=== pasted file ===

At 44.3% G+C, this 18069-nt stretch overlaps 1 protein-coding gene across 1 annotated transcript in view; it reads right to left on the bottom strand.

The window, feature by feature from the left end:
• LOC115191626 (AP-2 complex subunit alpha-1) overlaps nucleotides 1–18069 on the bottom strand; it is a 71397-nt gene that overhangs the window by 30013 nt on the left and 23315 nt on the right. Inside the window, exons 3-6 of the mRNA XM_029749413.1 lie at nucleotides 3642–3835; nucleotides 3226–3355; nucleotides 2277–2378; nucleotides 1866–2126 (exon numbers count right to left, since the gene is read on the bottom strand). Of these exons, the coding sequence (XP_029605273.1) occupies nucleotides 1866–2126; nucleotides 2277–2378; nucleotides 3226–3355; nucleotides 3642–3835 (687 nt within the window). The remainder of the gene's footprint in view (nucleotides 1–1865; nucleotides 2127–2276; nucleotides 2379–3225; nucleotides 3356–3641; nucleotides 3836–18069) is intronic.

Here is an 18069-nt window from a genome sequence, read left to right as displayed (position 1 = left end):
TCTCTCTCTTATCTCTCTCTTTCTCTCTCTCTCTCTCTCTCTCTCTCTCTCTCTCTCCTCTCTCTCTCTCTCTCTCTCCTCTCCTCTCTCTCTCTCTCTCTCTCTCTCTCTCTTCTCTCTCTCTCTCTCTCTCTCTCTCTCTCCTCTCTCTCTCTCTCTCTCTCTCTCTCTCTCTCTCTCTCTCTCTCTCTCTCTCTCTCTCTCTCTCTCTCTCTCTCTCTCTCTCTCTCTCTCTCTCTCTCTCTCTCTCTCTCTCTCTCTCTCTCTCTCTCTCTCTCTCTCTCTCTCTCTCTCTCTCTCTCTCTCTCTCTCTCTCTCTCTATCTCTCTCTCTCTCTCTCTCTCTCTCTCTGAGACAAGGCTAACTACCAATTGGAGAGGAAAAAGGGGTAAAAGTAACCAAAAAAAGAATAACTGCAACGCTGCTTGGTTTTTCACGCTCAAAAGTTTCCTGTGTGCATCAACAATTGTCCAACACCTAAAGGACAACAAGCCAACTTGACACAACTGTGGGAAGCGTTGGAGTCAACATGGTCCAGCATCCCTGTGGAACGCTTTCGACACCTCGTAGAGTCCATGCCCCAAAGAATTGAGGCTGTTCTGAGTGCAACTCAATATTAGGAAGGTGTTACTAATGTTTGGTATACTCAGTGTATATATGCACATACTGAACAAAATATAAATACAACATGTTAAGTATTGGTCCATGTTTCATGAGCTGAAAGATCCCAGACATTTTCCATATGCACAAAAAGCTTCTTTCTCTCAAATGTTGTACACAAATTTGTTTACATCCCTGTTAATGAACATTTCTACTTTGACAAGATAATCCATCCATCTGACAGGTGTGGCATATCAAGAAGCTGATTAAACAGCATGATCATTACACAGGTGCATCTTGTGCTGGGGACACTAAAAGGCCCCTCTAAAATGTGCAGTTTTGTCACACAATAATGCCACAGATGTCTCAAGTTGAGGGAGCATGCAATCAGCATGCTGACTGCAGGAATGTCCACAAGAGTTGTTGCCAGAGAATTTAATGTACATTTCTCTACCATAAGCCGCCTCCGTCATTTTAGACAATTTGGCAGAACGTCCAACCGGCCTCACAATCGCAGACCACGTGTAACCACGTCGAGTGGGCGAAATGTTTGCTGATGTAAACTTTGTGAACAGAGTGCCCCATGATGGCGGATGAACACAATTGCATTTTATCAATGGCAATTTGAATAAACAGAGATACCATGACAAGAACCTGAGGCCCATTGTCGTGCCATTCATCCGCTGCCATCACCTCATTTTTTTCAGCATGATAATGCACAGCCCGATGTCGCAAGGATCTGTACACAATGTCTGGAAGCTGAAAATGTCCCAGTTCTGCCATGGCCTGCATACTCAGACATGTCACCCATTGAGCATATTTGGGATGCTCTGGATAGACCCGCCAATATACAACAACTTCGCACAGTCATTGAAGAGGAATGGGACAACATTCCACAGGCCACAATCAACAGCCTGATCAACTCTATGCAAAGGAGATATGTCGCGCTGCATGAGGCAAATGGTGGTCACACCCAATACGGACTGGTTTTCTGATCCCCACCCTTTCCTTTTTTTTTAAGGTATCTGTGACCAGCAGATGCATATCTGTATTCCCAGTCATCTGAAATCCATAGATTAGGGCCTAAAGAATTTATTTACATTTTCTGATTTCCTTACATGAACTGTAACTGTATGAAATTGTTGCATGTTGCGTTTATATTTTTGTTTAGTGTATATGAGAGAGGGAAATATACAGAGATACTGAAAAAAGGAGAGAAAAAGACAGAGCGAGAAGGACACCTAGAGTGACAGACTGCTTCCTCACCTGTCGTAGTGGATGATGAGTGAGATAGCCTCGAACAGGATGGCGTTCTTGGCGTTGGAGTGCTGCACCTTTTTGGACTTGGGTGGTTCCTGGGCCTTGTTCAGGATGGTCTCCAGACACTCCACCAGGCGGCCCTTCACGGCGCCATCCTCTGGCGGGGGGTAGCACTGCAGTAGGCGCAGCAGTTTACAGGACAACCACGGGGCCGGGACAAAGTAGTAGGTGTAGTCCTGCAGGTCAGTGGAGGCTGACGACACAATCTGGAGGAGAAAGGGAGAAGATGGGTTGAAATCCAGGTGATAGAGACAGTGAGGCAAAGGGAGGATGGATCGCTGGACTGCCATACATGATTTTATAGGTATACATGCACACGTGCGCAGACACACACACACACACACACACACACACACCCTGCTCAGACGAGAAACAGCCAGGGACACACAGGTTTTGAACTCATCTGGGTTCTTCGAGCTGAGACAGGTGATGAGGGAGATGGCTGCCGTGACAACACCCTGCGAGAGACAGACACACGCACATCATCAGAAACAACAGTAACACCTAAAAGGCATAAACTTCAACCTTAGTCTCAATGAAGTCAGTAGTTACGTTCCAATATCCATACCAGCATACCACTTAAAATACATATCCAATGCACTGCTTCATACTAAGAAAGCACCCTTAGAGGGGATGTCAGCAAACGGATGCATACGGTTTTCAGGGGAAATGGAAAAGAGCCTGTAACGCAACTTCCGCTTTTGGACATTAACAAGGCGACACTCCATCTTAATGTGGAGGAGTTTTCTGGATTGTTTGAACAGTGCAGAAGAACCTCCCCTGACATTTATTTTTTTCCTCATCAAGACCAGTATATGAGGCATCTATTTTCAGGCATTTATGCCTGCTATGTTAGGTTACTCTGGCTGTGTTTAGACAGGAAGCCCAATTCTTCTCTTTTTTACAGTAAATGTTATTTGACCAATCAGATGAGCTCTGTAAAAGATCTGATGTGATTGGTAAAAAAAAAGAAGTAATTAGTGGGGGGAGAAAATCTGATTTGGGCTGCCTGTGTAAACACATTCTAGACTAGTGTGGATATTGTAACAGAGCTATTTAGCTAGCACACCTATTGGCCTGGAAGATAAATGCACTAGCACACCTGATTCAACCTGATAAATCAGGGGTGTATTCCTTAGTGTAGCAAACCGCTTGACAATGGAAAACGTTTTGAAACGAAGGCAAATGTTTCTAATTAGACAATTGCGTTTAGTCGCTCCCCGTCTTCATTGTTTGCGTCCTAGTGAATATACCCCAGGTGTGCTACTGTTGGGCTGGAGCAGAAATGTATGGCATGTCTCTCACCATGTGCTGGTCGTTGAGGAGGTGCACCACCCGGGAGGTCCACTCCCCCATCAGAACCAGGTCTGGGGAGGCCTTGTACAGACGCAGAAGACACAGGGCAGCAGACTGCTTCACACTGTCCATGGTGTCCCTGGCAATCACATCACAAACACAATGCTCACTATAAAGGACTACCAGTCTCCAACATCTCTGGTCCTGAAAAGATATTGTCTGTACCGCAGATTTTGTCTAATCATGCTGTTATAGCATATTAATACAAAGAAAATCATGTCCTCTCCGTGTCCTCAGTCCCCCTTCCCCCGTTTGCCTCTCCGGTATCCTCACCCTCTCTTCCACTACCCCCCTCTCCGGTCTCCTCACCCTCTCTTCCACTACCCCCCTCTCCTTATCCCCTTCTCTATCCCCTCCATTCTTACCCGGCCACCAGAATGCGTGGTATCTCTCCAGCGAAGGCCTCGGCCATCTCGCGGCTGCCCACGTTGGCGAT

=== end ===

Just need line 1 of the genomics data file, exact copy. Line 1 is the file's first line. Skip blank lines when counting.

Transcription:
At 44.3% G+C, this 18069-nt stretch overlaps 1 protein-coding gene across 1 annotated transcript in view; it reads right to left on the bottom strand.